Poetry Break – “Let Me Tell You How I Died” – Shelling

Last year, I tapped into my long-dormant poetry well, and I posted a series of seven poems about World War II.  They were all from the vantage points of the many people, from many places, killed during the conflict.  This year, the “Let Me Tell You How I Died” series is back with seven segments from World War I.  It was a conflict so encompassing in its devastation that it came to be known as “the Great War.”  Before it was through, it had laid waste to most of Europe as well as an entire generation of fighting soldiers.  Here for you is the first segment of Part II of this poem epic.  I hope you enjoy it, as well as the following six that will be posted over the next few months.

LET ME TELL YOU HOW I DIED

PART II – SEGMENT 1

Shelling

That one had my number, it was just my turn

It’s a thing about this war we all must learn

If your number comes up, there’s nothing to do

Whether it’s him, or whether it’s you

I was a Tommy, so young, just a lad

But then the war came, and it was so damn bad

So I answered the call, I marched off to the fields

I took up the sword, the cannon, the shields

Now here I sit in the trenches and mud

The rain pours down in a miserable flood

The rats, the lice, the gas, the smell

The bodies, the bones, the graveyard – it’s hell

Then came the shell that had my name

It came hard and fast, it’s always the same

It hit me so hard, like a punch to the back

I let out a scream, then it all went black

At least I didn’t feel any pain

It was over so fast in that pouring rain

Goodbye, dear world, heavenward I’m bound

But you’ll never know, because I won’t be found

To Be Continued… 

47 Comments on “Poetry Break – “Let Me Tell You How I Died” – Shelling

    • A lovely suggestion that I’ve thought on once or twice. I just may do it one of these days! Glad you enjoyed it.

    • So glad they move you. Sounds like I really need to start thinking about the chapbook! 🙂

  1. Very evocative as always. I concur that you should publish this series.

    I wonder if you’ve ever considered a similar epic on the civilian casualties of war?

    • Thank you very much! 🙂 As for writing about civilians, you must have read my mind! 🙂 I am working on a brand new book now (separate from the one I’m marketing) that covers the civilian angle. Nothing coming out of the poetry fountain about it yet, but I’m sure it will at some point.

      • It’s a historical fiction novel that follows a young man growing up in the Great Depression, then his time in the war in the Battle for Hurtgen Forest and the Battle of the Bulge. The story comes out through a modern-day high school girl who interviews the old vet for her history class, and then ends up growing closer to him as she understands all he’s lost. Kind of a cross generational thing! 🙂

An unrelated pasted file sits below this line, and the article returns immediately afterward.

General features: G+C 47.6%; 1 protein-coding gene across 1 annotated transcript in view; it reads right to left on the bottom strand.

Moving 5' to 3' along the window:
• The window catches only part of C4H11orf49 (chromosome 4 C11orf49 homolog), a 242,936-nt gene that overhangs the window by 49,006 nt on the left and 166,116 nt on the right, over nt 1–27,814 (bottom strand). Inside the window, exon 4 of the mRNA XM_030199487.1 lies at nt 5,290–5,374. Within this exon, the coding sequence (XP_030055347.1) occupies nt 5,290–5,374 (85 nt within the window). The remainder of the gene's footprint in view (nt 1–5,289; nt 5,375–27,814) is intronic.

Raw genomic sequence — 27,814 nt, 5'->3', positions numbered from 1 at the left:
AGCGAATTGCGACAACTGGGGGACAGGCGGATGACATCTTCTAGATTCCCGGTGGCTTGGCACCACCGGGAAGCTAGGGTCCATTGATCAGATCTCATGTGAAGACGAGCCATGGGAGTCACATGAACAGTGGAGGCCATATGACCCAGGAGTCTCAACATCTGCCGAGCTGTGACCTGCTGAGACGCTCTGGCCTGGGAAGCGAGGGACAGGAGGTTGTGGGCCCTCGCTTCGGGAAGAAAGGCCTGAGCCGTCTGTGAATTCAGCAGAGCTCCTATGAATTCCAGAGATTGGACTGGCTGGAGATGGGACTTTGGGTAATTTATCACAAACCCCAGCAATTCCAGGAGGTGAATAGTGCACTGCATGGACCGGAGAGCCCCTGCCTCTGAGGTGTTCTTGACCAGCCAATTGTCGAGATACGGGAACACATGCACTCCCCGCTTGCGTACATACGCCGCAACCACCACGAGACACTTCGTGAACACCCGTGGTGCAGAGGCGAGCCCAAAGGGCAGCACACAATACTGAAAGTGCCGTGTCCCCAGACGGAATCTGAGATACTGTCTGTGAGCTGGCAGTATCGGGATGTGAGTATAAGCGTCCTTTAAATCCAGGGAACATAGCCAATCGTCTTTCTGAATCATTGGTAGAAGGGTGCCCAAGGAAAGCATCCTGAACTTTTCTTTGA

• Thank you very much for reading! 🙂 I appreciate it and am glad it moved you

  2. You certainly know how to paint a picture with your writing. Very well written….and very sad.

    • Well I can honestly say this is the first I’ve been compared with a heavy metal band! 🙂 It makes my day, really. I totally see it after reading the lyrics, too. Especially with “the Longest Day” and “these Colors Don’t Run,” definitely some similar theme and stylistic choices. Thanks so much for stopping by and sharing! 🙂

  3. Your descriptions *feel* like WWI, at least, judging by what I’ve read. What a miserable, horrible experience, which makes the end of your piece really sad and gut-wrenching.

    • That’s very flattering that the feeling comes across! Thank you very much! So glad it moved you – I sure wish we could think of better ways to solve differences.

  4. Anything I have ever read about those trenches in WW I spells misery, MB, and you have captured it well. I look forward to the next installments. –Curt

  5. I attending a lecture years ago about WWI and what we used as references, and what was the most truthful. They had a photo, a painting and a poem. we all agreed that the poem conveyed the realities of war more than the others – this poem reminded me of that. it was very moving – great writing MB

    • That’s very flattering – thank you! Your comment also reminds me of how poetry was used by the soldiers in WWI to express their feelings about all the turmoil – a lot of famous poets also served in those trenches. And of course one of the most famous military poems, “In Flanders Fields” came from a doctor in that war. It’s all very moving!

    • Thank you! Sorry about the difficulties – sometimes my comment filter on here is weird!

  6. Sometimes when I read your posts I almost get the impression you are channeling some distant memory — as you have with this poem. What strikes me is the horror and sadness of it, juxtaposed against the almost detached resignation that “it was just my turn.” Beautifully written, M.B.

    • Thank you very much 🙂 You always say the nicest things. You’re also not the first person to mention the possibility of channeling to me. There’s a lot of things about this world we can’t explain yet! All I know for sure is that when the muse speaks, I have no choice but to write it down. It feels like something much bigger than me.

      • You deserve every good word that comes your way, and so many more! And I do agree that there are lots of things we can’t explain, so it’s possible you have some real connection to these events, or perhaps are more sensitive to their echoes. Who knows? No matter the source of your inspiration, I’m grateful you’re keeping these memories alive in such a vivid, human way.

      • <3 Thank you very much!!! Comments like these certainly inspire more confidence to keep going.

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